“As I have said numerous times in the last week, it is not a crime in America to be a reporter. These affidavits prove that the only so-called ‘crime’ Chief Cody was investigating was being a reporter.”
The Marion County Attorney withdrew the search warrants against the Marion County Record, owner/publisher Eric Meyer, and City Councilwoman Ruth Herbel due to insufficient evidence.
In order to get a search warrant, the police chief had to provide evidence that a Marion County Record reporter committed a crime.
Police Chief Gideon Cody claimed the affidavits would clear his name.
Well, they don’t because it contained the information we already knew from reports and interviews with Meyer.
Instead, the affidavits appear to show abuse of power and police ignoring Kansas open records laws.
The search warrants allowed the police to take supposed evidence proving how the Marion County Record obtained information about restaurateur Kari Newell’s drunk driving conviction and driving without a license.
Meyer and reporter Phyllis Zorn never ran the story because they thought someone was setting them up. Meyer told Cody about the information because someone might have illegally obtained the information.
So Cody accused Zorn of identity theft:
The search warrants also list any documents or records pertaining to that business owner, Kari Newell.
The police chief, Gideon Cody, wrote that he received an email from the Record’s publisher Eric Meyer on Aug. 4 saying he had received a copy of someone’s Department of Revenue records and alleged possible misconduct regarding how the documents were obtained. The records pertained to Newell, whose liquor license was being discussed at the Aug. 7 city council meeting.
Cody alleged the information had been downloaded by reporter Phyllis Zorn.
“Downloading the document involved either impersonating the victim or lying about the reasons why the record was being sought,” Cody wrote in the search warrant application.
I guess someone informed Newell because she went off about the information at a city council meeting. Otherwise, no one would have found out about it.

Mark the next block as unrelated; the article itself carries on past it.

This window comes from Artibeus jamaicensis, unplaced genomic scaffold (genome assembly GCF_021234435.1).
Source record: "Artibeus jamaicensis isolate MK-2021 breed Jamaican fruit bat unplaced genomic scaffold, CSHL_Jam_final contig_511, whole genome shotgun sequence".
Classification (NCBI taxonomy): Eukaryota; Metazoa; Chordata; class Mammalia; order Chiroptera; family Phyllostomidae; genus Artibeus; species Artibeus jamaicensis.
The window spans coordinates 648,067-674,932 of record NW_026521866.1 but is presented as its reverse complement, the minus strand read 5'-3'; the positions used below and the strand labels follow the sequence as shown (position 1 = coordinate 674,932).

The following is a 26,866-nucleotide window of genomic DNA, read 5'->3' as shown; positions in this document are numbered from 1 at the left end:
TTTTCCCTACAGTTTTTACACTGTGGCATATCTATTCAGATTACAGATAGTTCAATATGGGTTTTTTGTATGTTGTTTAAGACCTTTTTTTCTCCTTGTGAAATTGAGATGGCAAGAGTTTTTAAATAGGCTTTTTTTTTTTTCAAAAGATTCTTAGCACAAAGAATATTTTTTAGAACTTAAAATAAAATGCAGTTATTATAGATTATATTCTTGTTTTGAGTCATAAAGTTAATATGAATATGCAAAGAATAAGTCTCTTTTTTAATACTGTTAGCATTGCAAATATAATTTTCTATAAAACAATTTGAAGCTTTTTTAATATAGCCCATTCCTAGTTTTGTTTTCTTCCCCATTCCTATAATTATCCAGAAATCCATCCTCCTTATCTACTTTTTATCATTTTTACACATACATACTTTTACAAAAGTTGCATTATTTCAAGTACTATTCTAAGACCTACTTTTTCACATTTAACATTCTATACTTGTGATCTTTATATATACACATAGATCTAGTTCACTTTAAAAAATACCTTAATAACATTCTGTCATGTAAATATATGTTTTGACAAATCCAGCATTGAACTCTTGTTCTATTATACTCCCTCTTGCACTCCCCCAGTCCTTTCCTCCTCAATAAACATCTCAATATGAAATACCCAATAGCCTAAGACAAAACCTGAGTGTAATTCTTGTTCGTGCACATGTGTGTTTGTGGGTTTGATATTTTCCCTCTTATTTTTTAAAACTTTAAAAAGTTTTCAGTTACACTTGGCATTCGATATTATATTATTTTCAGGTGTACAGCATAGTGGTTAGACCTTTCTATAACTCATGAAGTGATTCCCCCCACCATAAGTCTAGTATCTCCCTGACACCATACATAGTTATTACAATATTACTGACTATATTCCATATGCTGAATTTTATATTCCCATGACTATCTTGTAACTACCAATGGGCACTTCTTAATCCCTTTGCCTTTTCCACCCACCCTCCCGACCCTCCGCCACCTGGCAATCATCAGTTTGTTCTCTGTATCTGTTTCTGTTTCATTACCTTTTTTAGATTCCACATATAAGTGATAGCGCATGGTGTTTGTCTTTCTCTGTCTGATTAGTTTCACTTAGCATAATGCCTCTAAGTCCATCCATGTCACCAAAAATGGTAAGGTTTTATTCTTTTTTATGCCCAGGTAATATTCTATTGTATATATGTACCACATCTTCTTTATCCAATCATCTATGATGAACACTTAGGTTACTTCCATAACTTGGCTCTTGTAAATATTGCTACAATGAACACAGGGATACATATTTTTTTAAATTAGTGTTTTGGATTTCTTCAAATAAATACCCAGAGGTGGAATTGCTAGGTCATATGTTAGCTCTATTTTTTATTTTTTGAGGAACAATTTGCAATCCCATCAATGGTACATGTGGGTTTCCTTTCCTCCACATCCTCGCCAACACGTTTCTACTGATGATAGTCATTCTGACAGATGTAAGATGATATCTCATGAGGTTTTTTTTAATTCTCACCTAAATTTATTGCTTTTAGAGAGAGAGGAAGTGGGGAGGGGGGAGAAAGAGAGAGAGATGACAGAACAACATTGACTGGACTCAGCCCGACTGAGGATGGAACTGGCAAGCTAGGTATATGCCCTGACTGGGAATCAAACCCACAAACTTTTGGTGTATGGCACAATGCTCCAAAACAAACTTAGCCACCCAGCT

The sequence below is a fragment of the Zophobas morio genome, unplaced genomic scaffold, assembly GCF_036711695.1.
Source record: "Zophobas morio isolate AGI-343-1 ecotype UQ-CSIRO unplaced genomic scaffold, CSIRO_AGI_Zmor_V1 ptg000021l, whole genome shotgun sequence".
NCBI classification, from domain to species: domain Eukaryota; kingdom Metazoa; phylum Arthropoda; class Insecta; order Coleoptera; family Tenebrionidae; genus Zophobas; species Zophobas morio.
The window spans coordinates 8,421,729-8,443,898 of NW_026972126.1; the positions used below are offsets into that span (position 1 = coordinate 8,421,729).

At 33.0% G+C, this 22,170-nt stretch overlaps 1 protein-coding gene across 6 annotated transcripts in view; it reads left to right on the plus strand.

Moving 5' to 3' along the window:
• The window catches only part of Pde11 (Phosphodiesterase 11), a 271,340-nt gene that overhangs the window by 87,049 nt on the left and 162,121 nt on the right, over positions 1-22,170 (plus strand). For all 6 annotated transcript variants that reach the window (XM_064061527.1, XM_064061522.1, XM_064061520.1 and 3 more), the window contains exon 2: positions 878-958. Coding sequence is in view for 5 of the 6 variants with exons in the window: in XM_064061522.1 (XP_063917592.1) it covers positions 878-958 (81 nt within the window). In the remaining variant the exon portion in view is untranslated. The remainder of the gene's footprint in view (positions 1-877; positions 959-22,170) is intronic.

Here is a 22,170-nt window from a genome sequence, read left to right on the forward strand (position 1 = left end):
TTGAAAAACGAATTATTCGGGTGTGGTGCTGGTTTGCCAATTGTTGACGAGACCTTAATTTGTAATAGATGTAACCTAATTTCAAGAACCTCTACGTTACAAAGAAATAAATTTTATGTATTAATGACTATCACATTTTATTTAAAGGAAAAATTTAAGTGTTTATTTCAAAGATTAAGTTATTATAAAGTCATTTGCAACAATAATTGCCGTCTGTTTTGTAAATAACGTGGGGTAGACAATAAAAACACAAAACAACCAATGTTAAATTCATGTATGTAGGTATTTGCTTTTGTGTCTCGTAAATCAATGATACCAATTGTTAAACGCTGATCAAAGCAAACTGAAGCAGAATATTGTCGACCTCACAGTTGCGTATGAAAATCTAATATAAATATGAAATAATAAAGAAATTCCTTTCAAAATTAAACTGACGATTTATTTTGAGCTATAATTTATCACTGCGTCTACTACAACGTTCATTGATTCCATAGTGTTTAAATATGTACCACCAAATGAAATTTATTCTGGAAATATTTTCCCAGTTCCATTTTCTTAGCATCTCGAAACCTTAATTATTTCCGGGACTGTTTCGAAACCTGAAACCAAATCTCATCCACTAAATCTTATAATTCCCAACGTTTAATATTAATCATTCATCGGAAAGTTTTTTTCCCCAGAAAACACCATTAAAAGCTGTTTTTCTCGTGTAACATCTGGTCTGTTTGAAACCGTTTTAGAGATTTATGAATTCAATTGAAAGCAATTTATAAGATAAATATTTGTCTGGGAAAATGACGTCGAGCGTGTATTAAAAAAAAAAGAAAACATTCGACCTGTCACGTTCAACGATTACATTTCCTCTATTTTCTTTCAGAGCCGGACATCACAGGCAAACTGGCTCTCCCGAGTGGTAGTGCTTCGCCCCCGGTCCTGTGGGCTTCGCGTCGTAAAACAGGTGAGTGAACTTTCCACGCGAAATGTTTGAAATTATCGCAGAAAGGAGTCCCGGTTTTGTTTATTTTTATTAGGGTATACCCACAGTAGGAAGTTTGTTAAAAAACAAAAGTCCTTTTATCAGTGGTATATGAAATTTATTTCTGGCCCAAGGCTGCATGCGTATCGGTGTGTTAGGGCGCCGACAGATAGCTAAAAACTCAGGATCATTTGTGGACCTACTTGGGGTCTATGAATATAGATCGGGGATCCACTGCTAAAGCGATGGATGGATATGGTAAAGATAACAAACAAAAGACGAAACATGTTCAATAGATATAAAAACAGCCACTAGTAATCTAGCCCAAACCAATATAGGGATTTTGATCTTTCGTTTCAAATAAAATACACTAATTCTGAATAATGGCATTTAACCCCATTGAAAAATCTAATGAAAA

The outburst forced the Marion County Record to explain its side of the story, including that City Councilwoman Ruth Herbel and a source gave them the information:
In the affidavits, Marion Police Chief Gabriel Cody says Newell provided him with a written statement after she said she spoke with the paper’s publisher, writing “she says that on a phone call from 08/07/2023 at or around 1901 hours, Eric Meyer admitted to her an employee of his Phyllis Zorn downloaded the private DOR record information and that is why there would be no story. She stated Eric then threatened her ‘if you say anything I will print the story and will continue to use anything I can to come at you. I will own your restaurant.’”
Pam Maag, a wife of a Kansas Highway Patrol officer, sent Herbel the information about Newell’s driving history.
Herbel then told the city administrator. She is the only councilperson who voted against Newell’s liquor license.
Meyer denied making the threat against Newell.
Cody claimed, “Downloading the document involved either impersonating the victim or lying about the reasons why the record was being sought.”
But, still. Zorn did nothing wrong:
In a Record story published after the meeting, Meyer said the information had been provided by a source to the newspaper and City Councilwoman Ruth Herbel, whose home was also a subject of a search. The warrant at her residence lists offenses including identity theft and official misconduct.